# Math Challengers – Reflection

After making a couple of posts on Math Challengers I thought it would be a good idea to do a bit of reflection.

First of all it was great to see so many mathematics students come in to the lecture theater at the University of British Columbia to compete in Math Challengers. There was some genuine excitement in the room as participants filed in. The nervous energy was coupled with the excitement of a competition and the fear of the unknown, especially for those of us who had not been there. I felt really blessed to have a chance to go with someone who had taken a team there several times. Mr Williams was an awesome mentor.

While the regional meetings do prepare students for what is to come there is nothing like the provincials. Sitting in an actual lecture theater was something new for most students. The idea that over 200 students may be in a class was a bit of a shock and a far cry from the reality of even the largest K-12 classroom. As one student noted, “I can hardly see the board.” This aspect of the competition was enough to make the trip worthwhile for students.

The competition itself is divided into four rounds. The first two rounds, Blitz and Bullseye, give students a chance to answer questions individually. The third round is one of my favorites when students have a chance to work as a team to solve mathematics problems. In many ways I think this round is closer to the nature of how “real” mathematicians work as people can bounce ideas off each other, propose solutions and come up with the best possible response. The final round, Face Off, is by far the most exciting as two students compete in a Jeopardy style contest with the fastest response winning the round.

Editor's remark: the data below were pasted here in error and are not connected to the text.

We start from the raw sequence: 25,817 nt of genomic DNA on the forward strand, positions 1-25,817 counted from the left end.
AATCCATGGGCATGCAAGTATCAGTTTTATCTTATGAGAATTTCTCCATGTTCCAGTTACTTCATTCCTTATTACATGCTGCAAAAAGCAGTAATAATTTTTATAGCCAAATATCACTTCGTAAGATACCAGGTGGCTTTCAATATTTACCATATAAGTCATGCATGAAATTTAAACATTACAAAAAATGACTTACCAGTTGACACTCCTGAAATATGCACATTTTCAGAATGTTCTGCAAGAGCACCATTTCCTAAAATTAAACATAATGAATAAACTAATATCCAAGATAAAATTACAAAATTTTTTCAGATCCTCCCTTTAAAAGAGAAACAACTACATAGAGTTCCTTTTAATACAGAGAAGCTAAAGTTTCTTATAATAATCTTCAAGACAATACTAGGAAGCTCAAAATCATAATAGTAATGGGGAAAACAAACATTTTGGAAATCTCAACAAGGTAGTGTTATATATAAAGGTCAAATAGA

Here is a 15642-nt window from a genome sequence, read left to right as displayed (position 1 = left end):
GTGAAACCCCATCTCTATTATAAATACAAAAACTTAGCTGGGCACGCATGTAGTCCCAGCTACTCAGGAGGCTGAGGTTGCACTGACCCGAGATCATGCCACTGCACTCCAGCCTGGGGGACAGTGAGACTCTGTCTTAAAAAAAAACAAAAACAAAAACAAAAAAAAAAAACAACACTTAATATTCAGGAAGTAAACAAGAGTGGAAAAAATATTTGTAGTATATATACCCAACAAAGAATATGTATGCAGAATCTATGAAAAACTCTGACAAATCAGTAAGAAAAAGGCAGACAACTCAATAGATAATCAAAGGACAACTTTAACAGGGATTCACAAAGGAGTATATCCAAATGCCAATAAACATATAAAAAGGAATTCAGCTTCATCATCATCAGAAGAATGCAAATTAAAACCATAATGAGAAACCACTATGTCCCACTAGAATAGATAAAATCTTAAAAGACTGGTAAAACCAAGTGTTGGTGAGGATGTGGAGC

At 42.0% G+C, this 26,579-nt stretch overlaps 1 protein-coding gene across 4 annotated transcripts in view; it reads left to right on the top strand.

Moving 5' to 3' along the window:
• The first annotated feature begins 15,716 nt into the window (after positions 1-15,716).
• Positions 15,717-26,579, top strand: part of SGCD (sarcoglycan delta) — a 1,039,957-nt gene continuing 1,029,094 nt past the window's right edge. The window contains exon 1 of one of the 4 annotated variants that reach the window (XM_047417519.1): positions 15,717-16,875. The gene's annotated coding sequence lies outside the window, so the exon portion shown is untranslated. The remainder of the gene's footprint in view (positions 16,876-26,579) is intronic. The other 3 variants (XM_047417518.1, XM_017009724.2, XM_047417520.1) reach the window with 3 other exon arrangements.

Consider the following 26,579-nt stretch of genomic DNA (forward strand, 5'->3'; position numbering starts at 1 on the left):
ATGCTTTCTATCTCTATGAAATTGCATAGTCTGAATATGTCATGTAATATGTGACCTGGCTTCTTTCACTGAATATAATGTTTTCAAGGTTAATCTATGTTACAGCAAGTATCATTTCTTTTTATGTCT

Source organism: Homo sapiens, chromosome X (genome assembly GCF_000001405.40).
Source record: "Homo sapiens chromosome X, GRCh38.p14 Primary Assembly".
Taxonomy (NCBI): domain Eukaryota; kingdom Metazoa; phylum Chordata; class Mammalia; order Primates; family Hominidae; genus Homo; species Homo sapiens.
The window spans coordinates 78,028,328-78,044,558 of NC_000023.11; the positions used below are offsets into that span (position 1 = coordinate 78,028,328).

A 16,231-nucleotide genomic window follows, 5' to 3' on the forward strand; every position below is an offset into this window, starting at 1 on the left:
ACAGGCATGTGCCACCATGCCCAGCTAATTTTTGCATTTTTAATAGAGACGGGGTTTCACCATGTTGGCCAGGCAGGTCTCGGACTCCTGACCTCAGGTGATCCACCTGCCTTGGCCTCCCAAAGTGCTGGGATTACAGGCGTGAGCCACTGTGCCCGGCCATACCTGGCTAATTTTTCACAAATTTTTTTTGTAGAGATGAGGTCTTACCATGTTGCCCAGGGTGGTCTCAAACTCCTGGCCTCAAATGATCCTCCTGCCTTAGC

The questions of the contest range from easy to “how did you do that” difficult. I was amazed how quickly students were able to solve questions in the buzzer round. In many cases I had not read the question before the response was given. It was truly inspiring.

I was asked by one person at the event what makes the students who go to these events “different?” How do they do so well? Reflecting on this I think there are two main factors.

- The students have a vast repertoire of general mathematics knowledge. The know their “basic facts”, square roots, prime numbers and basic geometry. While some people may know this well these students know it like a language and can call upon it at will.
- They can think beyond the lower level of Blooms Taxonomy. The students are able to take this general mathematics knowledge and synthesize it into new information. They can apply it to solve unique problems. In some cases the problems are similar to ones they have seen before but in many cases the problems may be unique and this calls for far more than just basic recall.

One may ask what I learned from the competition. While I would not say that I have improved mathematically I would say that my appreciation for mathematics has improved. I also think that these types of competitions are just as important for youth as soccer, basketball or hockey competitions. The best way to get better is to compete with the best people you can find and there were lots of great young mathematicians at this event.

If anyone else has attended a math competition I would love to hear your thoughts/advice. We will be back next year.

PS. A special thank you to all of the organizations who help to make these events possible.